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“I was going to teach strategy until P&G was excellent at it.”

Turning the framework on yourself

You’ve read this far and you think, “I don’t run a business” or “I’m in college” or “I’m not a manager.” How can you apply what is in Playing to Win? By applying the framework on yourself – your career, your marriage, your family, etc. Take your career as an example. I’ll use a hypothetical example:  Jen just started at E&Y and she wants to one day become a partner.

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Now Jen has a strategy. She will evaluate choices she has in light of this strategy. Her strategy will help clarify what choices she will make.

What must be true? (WMBT)  – this is a refrain that Roger Martin uses often and is a great way to brainstorm the requirements to successfully execute. I used WMBT to help work out Jen’s strategy.

For example, what must be true for Jen to learn how to sell and bring in business for E&Y? She must learn from the company’s best salespeople. Notice that this is just one answer….there are other answers to the question. The answer could have been, “Jen needs to read the top ten books written on how to sell.” That said, Jen must make a choice, she can’t do an unlimited number of activities in order to become a good salesperson (in this case she could read books AND learn from others at E&Y).  Strategy is a set of choices about winning.

The better the choices, the better the strategy and the more likely that executing on the strategy will lead to the winning aspiration – for Jen, making partner. Also, not making a choice, is a choice.

What is your winning aspiration? And what are the series of choices you are going to make to help ensure that you win?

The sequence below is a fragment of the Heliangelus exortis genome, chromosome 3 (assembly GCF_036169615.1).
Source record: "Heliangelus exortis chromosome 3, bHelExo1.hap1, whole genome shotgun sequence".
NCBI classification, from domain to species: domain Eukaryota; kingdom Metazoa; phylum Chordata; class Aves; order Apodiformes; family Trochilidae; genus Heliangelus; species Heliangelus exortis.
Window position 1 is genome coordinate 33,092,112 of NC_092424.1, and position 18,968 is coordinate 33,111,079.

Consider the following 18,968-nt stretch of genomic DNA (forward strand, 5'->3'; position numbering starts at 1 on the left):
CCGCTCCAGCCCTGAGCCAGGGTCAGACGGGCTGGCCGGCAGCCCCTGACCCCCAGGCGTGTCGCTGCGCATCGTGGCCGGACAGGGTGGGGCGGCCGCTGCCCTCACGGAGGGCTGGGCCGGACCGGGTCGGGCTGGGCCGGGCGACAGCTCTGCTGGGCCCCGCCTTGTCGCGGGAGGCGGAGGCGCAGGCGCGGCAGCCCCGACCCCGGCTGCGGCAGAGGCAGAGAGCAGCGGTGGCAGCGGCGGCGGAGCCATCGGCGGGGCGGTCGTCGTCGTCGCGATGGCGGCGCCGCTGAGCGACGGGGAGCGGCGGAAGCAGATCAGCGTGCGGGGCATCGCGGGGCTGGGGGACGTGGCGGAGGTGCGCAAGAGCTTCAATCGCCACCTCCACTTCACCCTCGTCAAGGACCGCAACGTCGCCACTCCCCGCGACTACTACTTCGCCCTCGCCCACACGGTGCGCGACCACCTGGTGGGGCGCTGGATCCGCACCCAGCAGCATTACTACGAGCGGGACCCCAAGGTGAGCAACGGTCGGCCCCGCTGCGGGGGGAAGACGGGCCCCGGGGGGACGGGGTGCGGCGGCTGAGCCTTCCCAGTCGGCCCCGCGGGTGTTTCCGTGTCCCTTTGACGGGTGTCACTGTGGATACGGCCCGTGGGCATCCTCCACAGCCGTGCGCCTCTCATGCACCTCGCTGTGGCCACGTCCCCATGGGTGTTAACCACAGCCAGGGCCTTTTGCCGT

Playing to Win


I am starting a series of posts on A.G Lafley and Roger Martin’s Playing to Win. It’s a delightful book on strategy AND it’s not what you might typically think about when the words “business strategy” are mentioned.

For many of you, the words “business strategy” will produce one of two responses.

One: you will want to fall asleep, close this tab in your browser, block my facebook updates.

Two: you think about businessmen and women in a room figuring out how they can make more money, often at the expense of you, the customer.

So what is different about Lafley and Martin’s approach? The winning is strongly linked to delivering superior value to your customers…i.e. you win when your customer wins.

Peter Drucker said, “the purpose of a business is to create a customer.” Contrast this with what is taught in every Economics 101 class, “the purpose of a business is to maximize profit.”

What Lafley and Martin show us (in this book and Martin’s articles) is that the way to maximize profit (the Econ 101 definition) is to maximize customer satisfaction. The ideas are related, but those that put the profit maximization ahead of making the customers happy will not win in the long run.

I think Johnson and Johnson’s credo is a great example of this idea. I’ve include the entire credo below. (highlight is mine). LINK TO PDF

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Notice the order in the credo:

  1. Customers
  2. Suppliers and Distributors
  3. Employees
  4. Communities
  5. Shareholders

The shareholders are listed LAST! Does J&J care about their shareholders? Absolutely, but they ensure that the shareholders win by taking care of 1-4 on the list above. “When we operate according to these principles, the stockholders should realize a fair return.”

I’l end this with a few questions, what do you think would motivate your employee base (or yourself)? A: Solving an important problem for your customer, somehow making their lives better, etc. or B: Improving returns for shareholders?

For me (and for 99.999% of the world) it’s A. I get excited about discovering and meeting our customers needs. I want to help ensure that they are delighted.

What should we be teaching students in economics? The purpose of the firm is to maximize profits? or should it be that the purpose of the firm is to maximize customer value? Which one would attract the best and the brightest into business? Again, I believe we could dramatically change the experience of most business school students by focusing on improving the lives of customers.

For the next few blog posts, I’ll dive further into some of the ideas discussed in Playing to Win. Now that you see that strategy can have a higher purpose, please come along for the ride.

Roger was kind enough to spend a few minutes with me and sign my copy of his book.

Roger was kind enough to spend a few minutes with me and sign my copy of his book.